Early Medieval Art

Early Medieval Art
Who, When, and Where
6th-8th C.
8th-11th C.
8th-9th C.
10th-Early 11th C.
British Isles
France, Germany
Key Ideas
The Migration period in the Early Middle Ages featured portable
works that were done in the animal style.
Characteristics of Early Medieval Art include horror vacui and
interlacing patterns
Art at the court of Charlemagne begins the first of many western
European revivals of ancient Rome
Ottonian art revives large scale sculpture and architecture
Animal Style- a medieval art
form in which animals are
depicted in a stylized and
often complicated pattern,
usually seen fighting one
Cloisonné- enamelwork in
which colored areas are
separated by thin bands of
metal, usually gold or
Cloister- a rectangular
open-air monastery
courtyard with a covered
arcade surrounding it
Codex- a manuscript book
Colophon- an inscription at
the end of a manuscript
containing relevant
information about its
Gospels- the first 4 books
of the New Testament
(chronicle the life of Jesus
Horror Vacui- type of
artwork in which the entire
surface is filled with
objects, people, designs,
and ornaments in a
crowded congested way
Psalter- book of
Psalms (sacred sung
poems), of the Bible
Scriptorium- place in
a monastery where
monks wrote
Westwork- a
entrance to a
Carolingian church in
which two towers
flank a lower central
Illuminated Manuscripts:
Illuminated Manuscripts
Anglo Saxon Hoard Found
Characteristics of Saxon Art:
Medieval Britain- 6th – 8Th C.
The discovery of a hoard of Anglo-Saxon gold and silverwork
in 2009 changed the historical perspective/knowledge of the
Anglo-Saxon kingdoms of Medieval Britain
Sutton Hoo ship burial (1939) revealed some of the richest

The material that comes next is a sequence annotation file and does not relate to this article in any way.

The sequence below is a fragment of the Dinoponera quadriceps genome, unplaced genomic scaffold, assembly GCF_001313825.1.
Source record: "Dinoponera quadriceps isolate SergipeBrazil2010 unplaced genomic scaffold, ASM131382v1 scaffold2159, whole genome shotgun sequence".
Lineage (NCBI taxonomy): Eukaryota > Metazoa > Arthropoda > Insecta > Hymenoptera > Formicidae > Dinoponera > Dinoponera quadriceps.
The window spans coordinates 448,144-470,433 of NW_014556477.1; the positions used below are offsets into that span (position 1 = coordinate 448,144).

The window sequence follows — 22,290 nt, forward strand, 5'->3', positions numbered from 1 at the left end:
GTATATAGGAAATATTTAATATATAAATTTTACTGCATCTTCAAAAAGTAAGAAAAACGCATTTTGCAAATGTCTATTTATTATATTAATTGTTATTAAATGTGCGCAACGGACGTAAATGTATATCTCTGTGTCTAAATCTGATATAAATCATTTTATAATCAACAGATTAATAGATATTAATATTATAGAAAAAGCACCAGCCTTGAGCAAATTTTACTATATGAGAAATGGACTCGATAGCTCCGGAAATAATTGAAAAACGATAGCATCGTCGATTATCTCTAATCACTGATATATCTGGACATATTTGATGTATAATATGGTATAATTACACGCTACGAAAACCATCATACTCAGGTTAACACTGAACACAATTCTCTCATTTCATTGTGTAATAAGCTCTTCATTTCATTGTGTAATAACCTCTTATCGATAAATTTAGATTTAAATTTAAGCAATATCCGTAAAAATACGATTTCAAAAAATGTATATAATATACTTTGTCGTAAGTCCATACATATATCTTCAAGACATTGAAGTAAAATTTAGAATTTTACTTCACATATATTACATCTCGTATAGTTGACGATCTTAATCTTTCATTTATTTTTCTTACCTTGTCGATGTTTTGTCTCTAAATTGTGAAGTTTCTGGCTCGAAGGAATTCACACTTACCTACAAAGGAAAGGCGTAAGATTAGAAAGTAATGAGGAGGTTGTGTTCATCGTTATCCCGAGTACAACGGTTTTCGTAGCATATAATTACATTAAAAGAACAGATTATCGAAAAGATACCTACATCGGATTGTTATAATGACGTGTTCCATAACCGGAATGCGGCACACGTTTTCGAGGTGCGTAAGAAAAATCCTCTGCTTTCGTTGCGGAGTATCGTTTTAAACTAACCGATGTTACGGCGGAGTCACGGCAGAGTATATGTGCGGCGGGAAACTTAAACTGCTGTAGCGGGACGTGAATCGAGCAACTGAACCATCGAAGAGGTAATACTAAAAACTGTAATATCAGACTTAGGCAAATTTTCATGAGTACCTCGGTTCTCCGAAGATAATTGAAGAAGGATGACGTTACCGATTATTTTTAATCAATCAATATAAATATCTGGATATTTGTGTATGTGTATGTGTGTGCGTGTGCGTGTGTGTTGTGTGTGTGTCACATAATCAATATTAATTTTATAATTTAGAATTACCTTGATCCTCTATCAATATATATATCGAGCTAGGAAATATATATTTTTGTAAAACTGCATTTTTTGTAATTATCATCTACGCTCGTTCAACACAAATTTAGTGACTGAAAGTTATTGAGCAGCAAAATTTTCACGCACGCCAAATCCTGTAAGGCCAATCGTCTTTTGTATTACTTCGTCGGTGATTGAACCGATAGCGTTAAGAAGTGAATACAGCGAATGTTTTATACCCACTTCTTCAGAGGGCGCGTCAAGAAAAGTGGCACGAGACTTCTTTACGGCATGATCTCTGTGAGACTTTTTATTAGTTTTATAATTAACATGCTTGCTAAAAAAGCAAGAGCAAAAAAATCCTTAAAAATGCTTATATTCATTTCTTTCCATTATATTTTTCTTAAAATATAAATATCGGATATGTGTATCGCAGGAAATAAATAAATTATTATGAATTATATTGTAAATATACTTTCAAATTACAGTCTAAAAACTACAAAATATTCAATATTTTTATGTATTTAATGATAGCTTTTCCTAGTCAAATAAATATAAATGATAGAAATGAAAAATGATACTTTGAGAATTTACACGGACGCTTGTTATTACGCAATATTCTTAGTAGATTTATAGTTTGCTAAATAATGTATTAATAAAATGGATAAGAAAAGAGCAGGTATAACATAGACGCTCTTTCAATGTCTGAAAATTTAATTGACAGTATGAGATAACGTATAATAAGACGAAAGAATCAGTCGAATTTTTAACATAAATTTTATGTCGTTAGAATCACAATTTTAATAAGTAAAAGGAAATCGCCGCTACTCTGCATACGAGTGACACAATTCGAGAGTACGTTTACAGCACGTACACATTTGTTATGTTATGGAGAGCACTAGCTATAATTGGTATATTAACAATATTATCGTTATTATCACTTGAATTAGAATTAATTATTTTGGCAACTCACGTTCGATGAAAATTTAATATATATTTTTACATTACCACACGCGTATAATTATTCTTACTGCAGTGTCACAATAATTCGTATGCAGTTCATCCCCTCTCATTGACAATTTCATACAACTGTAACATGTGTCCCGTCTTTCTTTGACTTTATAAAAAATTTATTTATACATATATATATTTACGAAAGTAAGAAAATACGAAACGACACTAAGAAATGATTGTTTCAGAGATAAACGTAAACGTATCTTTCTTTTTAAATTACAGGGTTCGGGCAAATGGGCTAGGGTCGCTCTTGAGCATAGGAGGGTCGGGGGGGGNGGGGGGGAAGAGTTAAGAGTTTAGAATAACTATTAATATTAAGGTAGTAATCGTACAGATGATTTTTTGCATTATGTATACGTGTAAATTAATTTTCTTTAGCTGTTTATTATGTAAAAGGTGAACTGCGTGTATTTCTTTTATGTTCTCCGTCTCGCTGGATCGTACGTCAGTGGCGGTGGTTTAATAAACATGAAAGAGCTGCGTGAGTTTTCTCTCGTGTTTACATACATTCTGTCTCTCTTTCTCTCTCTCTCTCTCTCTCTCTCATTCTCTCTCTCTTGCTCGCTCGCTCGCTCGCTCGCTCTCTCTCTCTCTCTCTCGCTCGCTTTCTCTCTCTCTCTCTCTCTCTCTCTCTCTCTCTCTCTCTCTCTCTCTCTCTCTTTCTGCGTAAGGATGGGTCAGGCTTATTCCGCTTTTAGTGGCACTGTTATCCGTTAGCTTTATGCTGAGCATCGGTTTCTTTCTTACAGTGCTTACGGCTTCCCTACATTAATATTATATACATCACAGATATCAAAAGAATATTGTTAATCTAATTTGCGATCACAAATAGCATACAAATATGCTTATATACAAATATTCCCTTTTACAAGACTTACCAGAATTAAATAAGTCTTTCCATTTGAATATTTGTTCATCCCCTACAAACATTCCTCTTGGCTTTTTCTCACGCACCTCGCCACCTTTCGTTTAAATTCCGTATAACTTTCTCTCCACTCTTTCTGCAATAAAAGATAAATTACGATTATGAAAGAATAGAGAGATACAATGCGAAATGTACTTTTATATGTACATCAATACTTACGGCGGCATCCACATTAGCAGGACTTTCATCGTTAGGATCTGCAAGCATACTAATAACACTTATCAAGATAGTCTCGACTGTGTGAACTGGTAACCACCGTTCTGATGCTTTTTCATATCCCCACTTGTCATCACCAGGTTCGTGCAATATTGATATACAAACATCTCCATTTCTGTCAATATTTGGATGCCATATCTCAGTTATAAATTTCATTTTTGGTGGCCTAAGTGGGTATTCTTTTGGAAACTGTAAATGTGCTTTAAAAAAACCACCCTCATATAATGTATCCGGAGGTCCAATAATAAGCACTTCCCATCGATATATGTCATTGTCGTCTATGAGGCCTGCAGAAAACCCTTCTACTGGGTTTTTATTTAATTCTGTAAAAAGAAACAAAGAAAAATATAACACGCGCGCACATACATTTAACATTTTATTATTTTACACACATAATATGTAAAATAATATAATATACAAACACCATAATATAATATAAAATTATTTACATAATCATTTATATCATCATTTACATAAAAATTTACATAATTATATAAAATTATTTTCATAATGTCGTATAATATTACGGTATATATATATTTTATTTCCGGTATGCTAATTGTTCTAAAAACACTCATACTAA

works from this period.
Artistic styles include:
Horror vacui
Animal style
Interlacing patterns
Portable objects
Elaborate symmetry with animals and geometric designs
Saxon Art: Purse Cover from Sutton
Hoo Ship Burial, 600-650
Ship burial, possibly for King Raedwald of East Anglia
Purse cover- the metal was backed by ivory or bone, which
desintigrated along with the leather portions of the bag
Animal style (hawks attacking ducks)
Animals bite the heads of the men they flank
Interlacing patterns, ornamental design
Legs and arms intertwined
Cloisonne technique
Characteristics of Hiberno-Saxon Art:
Hibernia = ancient name for Ireland
Hiberno-Saxon – Art of the British Isles, 6th – 8th C.
Main artistic expression is ILLUMINATED
Artistic Styles/Themes include:
Interlacing patterns
horror vacui
Harbor animals in combat patterns (??)
Animal style
Illuminated texts:
Open with huge initials, highly decorated
Bright colors, painted by highly skilled artists
Hiberno-Saxon Art: Saint Matthew from
the Book of Lindisfarne, 700
Illuminated Manuscript Gospel Book
Saint Matthew seated on a cushioned
bench writing his book of the Bible
Man behind curtain- God? Moses?
Matthew’s symbolic angel behind him
Words= “Image of a Man”
Byzantine influence:
Greek words “Saint Matthew” in
Angel’s hand covered
Flattened linear elements
Colophon: the gospels were painted
and inscribed by Bishop Eadfrith of
Hiberno-Saxon Art: Chi-Rho-Iota Page from the
Book of Matthew in the Book of Kells, 800
Lavish, richly decorated book
Very complex designs
Interlacing patterns
The initials are the dominant motif
Chi and Rho = the first two letters of
Christ’s name in Greek (Christos);
often represented as a monogram in
Christian art
Created by monks in a Scriptorium
Painted on vellum
Very expensive material
Characteristics of Viking Art:
Population growth in Scandinavia resulted in
Viking invasions throughout Europe.
Viking artists emphasized animals and spirals
and elaborate interlacing patterns
Mostly applied art, ie FUNCTIONAL
Sword hilts, belts, buckles, etc.
Art/symbols/designs were engraved on functional
Animal style with horror vacui
Viking Art: Animal Head Post from
the Oseberg Ship Burial, 834
Part of a ship burial
for two high ranking
women in the Viking
Snarling mouth, wild
staring eyes, flaring
Head- filled with
interlacing animal
Purpose = unknown;
possibly prow of a
boat or used in a
Characteristics of Carolingian Art:
Carolingian Art = the art of Charlemagne (and
the time period, of course)
France and Germany, 8-9th C.
First revival of classical art from the ancient
world (this will be a theme throughout